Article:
According to the Mental Health Foundation, nearly one in 10 children and young people aged five to 16 are affected by a mental health problem
Our formative years shape who we are, and while Happiful believes it’s never too late to seek support, the general consensus is that early intervention and the right guidance offers a greater quality of life. This means recognising the risk factors, putting protective factors in place, addressing mental health issues in family conversations, and reaching out for support when necessary. Let’s now look at some common mental health concerns that affect our children, and discover what we can do to ensure we’re raising them to be as happy as possible.
As a child, having worries is natural. The world can be a scary place at times. But when these worries begin to pile up and affect a child’s wellbeing, they can quickly evolve into anxiety. For children, this feeling of fear and panic can be very confusing, and very overwhelming. In the UK, anxiety disorders are believed to affect 5–19% of all children and adolescents and around 2–5% of children aged 12 or under. The most commonly seen in children is generalised anxiety disorder (GAD). This is when someone feels anxious all the time without any clear source. Talking therapies like cognitive behavioural therapy (CBT) can help children manage their anxieties, and parents are encouraged to get involved.
We all make attachments to our caregiver or parents. This attachment helps us feel safe and secure, allowing us to grow, learn and try new things while feeling supported. For some children, however, things don’t go as planned, and this initial attachment isn’t formed. Support and education (if required) of the family is key, with play therapy and family therapy often used in tandem to help children recover.
Behavioural problems, or “disruptive behaviour”, covers a wide range of concerns, including difficulties managing anger, and conduct disorder. If your child’s behaviour is very out of the ordinary, it could be worth seeking additional support, such as CBT. Research shows conduct disorders are more common in boys than girls. Of those aged five to 10, 7% of boys and 3% of girls have conduct disorders.
Death and loss is hard at any age, but is particularly difficult for children to negotiate. Reacting strongly is quite normal. Remember, children are suddenly dealing with new and potentially disturbing emotions. They may benefit from further support when grieving. Keeping communication open is key.
Some may think bullying is simply a “right of passage”, but the truth is, bullying can be incredibly damaging to young people’s mental health. In a survey carried out by Counselling Directory, counsellors said 72% of their bullying-related clients originally sought help for a different reason (such as anxiety and depression). This implies that many adults come to identify bullying in childhood as a contributing factor to present-day mental health problems.
Nearly half of all children are affected by bullying at some point during school, either as the victim or as the bully. Talking to children about the subject of bullying can help them feel more comfortable discussing it – and don’t be afraid to approach schools for further intervention.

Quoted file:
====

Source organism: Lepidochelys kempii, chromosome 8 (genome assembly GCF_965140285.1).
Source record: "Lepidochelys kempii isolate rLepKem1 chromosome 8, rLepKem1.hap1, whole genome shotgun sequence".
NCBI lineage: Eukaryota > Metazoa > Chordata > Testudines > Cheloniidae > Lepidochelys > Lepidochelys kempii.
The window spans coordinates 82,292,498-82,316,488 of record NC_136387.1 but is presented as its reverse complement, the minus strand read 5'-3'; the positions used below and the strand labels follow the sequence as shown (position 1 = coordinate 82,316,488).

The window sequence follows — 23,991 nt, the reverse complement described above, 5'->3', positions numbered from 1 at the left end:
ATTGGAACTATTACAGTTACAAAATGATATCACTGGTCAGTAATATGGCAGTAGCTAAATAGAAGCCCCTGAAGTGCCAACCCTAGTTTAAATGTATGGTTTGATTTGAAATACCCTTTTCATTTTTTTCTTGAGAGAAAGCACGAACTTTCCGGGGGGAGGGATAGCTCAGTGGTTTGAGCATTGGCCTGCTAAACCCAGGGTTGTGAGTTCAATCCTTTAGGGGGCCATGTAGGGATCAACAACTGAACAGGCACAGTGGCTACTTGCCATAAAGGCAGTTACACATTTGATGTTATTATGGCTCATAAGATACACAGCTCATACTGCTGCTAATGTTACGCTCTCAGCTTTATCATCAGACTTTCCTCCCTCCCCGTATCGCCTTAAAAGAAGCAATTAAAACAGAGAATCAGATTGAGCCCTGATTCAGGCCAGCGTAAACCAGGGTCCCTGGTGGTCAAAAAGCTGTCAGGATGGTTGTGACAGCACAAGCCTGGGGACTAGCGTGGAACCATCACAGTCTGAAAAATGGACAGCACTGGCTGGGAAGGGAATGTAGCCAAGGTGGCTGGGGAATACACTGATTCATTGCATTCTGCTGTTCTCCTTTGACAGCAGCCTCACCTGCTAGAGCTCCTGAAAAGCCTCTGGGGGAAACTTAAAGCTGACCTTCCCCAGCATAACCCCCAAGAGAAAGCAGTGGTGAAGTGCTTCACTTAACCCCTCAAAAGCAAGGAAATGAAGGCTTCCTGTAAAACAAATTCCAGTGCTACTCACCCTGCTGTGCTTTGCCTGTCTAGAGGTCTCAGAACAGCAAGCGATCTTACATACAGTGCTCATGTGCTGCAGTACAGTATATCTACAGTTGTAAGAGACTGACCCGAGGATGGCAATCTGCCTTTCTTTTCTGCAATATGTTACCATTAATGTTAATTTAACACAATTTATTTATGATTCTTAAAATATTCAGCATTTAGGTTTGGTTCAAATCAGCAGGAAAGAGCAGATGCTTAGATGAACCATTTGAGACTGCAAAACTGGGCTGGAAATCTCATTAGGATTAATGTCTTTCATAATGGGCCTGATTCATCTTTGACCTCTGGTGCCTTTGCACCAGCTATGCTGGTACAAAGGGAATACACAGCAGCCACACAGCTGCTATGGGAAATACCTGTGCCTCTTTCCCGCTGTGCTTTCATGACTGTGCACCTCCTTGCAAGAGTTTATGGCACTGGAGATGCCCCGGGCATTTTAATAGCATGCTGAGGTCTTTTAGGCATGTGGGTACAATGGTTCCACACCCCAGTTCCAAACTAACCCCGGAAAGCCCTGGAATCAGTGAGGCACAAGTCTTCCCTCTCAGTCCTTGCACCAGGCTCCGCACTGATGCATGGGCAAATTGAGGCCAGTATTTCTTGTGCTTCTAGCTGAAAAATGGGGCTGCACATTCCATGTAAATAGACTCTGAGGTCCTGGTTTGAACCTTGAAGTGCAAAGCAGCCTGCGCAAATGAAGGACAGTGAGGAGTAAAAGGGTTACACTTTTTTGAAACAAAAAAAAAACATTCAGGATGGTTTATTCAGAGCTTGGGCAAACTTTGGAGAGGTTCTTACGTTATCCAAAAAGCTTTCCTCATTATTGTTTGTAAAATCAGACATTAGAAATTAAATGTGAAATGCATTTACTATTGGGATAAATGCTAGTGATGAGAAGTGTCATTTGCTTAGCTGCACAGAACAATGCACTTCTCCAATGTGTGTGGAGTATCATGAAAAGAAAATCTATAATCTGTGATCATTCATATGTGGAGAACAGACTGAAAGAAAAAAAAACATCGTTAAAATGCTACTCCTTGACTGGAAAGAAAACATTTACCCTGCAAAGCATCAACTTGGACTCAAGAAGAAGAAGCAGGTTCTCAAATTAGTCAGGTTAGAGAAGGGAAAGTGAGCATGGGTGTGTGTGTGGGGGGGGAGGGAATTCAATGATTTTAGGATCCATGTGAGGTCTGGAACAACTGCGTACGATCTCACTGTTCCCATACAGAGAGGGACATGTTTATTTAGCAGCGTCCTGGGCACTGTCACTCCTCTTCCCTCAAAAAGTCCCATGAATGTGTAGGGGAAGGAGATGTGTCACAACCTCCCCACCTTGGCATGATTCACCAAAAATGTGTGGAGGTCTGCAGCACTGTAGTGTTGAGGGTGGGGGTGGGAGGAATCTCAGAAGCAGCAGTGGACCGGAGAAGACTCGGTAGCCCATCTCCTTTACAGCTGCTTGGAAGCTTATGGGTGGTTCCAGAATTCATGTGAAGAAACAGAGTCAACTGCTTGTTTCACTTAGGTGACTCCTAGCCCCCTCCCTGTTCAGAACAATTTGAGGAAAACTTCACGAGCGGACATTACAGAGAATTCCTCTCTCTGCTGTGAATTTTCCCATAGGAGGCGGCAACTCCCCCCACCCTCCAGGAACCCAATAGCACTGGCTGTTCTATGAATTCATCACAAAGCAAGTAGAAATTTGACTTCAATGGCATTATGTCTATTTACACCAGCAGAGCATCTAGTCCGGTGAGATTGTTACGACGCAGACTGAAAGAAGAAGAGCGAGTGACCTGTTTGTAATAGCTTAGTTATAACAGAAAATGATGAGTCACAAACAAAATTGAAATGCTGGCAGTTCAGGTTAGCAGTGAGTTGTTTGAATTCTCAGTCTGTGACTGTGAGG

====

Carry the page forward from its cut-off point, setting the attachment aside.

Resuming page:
One of the most common mood disorders, depression is estimated to affect almost one in four people before they turn 19. Many features of depression are similar to feeling sad, but if your child is experiencing these low feelings for long periods of time, it’s worth seeking help.
Children may also show more physical symptoms that may initially seem unrelated. For example, they may say they feel sick, have a tummy ache, or complain of headaches more often. Encouraging conversation about feelings and emotions early can help children feel more comfortable talking about feeling low. Talking therapies are recommended to help children overcome depression. Medication is rarely offered to young people; however, in some cases, it may be advised (especially if it’s used to help other mental health conditions too).
While eating disorders typically develop during adolescence, they can occur as early as six-years-old. There are many reasons why someone develops an eating disorder, regardless of cause – research suggests early intervention improves chances of recovery. Essentially this means, the earlier you address the problem, the better. If you are concerned about your child’s eating habits, speaking to your GP is a good place to start. They can refer your child to eating disorder specialists and guide you towards support for yourself and other members of the family.
A learning difficulty is when someone has difficulty developing their knowledge and skills to the level expected of their peers. An example of learning difficulties would include dyslexia and attention deficit disorder (ADD). Having a good support network from family, teachers and doctors helps children with learning difficulties flourish.
Self-harm is when someone hurts themselves on purpose. This can include cutting, scratching and hair pulling. It can be incredibly distressing if you suspect your child is self-harming. There are several reasons why someone may start to self-harm; usually it’s a coping mechanism to help them deal with difficult emotions.
Showing your support and not being judgemental is key.
It’s natural for children to feel a sense of anxiety when they’re separated from their parents, and is a normal stage of development. It’s common in children aged between six months and three years, and they tend to grow out of it. But if their anxiety worsens as they grow older, visit your GP. They may recommend relaxation techniques, or suggest CBT.
Remember, professionals are here to help you and your family. Don’t be afraid to reach out for support. Visit Counselling Directory.